According to a recent study, how our own body image issues affect how we evaluate others’ bodies. So, to summarize the deal, whether or not someone is actually overweight, a person with a negative body image may be more likely to label those people as “fat”.

Recently there was a study conducted that asked the question, “what is the relationship between attitudes of your own body, the size you perceive your own body as, and the size you perceive others’ bodies are” as said by the lead author Katri Cornelissen.

The results, which were published in the journal Frontiers in Psychology, show that we are more likely to maintain cultural prejudices about our looks if we absorb them on a deeper level.

This remarkable study indicates that someone who is teased or bullied in school for being overweight is likely to spread negativity to others in addition to developing low self-esteem and a negative body image.

This study challenges us to face the sad reality that society’s programming, which idealises unattainable body types, feeds a cycle of self-hatred with negative effects on both the individual and the group.

The study’s 129 participants gave their Body Mass Index (BMI) data and completed tests that gave an insight into their eating disorder symptoms/behaviour, body dissatisfaction, sadness, and self-esteem.

After that, participants were asked to indicate when, in their judgement, a woman just goes from being a “normal size” to being overweight in a series of computer-generated photographs of female bodies with BMIs ranging from 12.5 (underweight) to 44.5 (obesity).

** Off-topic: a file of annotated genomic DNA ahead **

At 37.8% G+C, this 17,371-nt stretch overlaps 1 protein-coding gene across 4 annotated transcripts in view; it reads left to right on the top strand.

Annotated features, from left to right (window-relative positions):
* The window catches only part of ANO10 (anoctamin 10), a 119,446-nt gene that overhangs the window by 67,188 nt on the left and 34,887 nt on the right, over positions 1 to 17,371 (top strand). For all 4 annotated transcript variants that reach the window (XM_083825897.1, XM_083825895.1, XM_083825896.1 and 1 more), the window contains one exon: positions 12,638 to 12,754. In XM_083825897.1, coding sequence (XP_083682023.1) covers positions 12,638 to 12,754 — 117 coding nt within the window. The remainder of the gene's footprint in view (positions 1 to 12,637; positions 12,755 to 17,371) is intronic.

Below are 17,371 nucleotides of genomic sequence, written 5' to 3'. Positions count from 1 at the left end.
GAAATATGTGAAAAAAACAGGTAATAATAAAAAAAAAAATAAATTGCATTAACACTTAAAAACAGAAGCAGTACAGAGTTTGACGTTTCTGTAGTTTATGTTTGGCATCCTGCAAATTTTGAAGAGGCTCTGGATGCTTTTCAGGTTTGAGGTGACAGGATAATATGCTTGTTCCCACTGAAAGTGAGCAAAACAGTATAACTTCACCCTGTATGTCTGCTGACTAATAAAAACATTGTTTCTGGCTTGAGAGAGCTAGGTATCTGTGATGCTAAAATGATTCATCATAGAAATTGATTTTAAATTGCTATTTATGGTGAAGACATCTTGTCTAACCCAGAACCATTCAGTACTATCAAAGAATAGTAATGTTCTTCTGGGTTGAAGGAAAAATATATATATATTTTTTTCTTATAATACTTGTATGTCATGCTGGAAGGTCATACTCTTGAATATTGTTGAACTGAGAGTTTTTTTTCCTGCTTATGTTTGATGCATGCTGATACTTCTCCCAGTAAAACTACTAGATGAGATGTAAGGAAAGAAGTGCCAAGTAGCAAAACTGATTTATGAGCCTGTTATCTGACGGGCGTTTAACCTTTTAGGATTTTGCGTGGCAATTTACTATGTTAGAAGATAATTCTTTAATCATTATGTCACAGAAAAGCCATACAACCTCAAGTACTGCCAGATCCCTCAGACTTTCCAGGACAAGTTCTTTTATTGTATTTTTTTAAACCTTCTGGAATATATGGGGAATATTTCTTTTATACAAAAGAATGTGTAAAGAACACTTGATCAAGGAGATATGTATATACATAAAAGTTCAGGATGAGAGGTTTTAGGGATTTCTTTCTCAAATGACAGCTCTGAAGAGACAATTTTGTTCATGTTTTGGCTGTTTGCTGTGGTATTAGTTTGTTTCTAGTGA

The findings indicated that, in comparison to the other participants, those who suffered from increased body dissatisfaction defined the “normal/overweight” line at a substantially lower BMI.

Read more: Why Brown Moms Loved Princess Diana?

However, the study’s subjects were all female. However, keep in mind that not only do women experience the terrible disappointment and embarrassment that comes with having a poor body image but the media’s obsession with every fold, sweat bead, and curve of female celebrities’ bodies — and the justifiable criticism that follows — frequently gives the impression that body image problems solely affect women.

Men struggle with body image issues as well, whether it is ‘peer’ induced or due to experiencing childhood trauma and abuse. If the test had included both the sexes in it, the results might have been able to shed some light on the body image issues that men go through.

However, the study does deserve credit where it deserves. It goes on to put a finger on our faces and show how we end up projecting our own insecurities and disappointment regarding our own bodies onto other people.

Image Credits: Google Images

Feature Image designed by Saudamini Seth

Sources: Healthline, National Library of Medicine, The Swaddle

Find the blogger: @SreemayeeN

This post is tagged under: Body Issues, insecurity, negative body image, body shaming

Disclaimer: We do not hold any right, copyright over any of the images used, these have been taken from Google. In case of credits or removal, the owner may kindly mail us.

Other recommendation:

Did The IndiGo Crew Take A Mass Sick Leave To Apply At Air India?


Please enter your comment!
Please enter your name here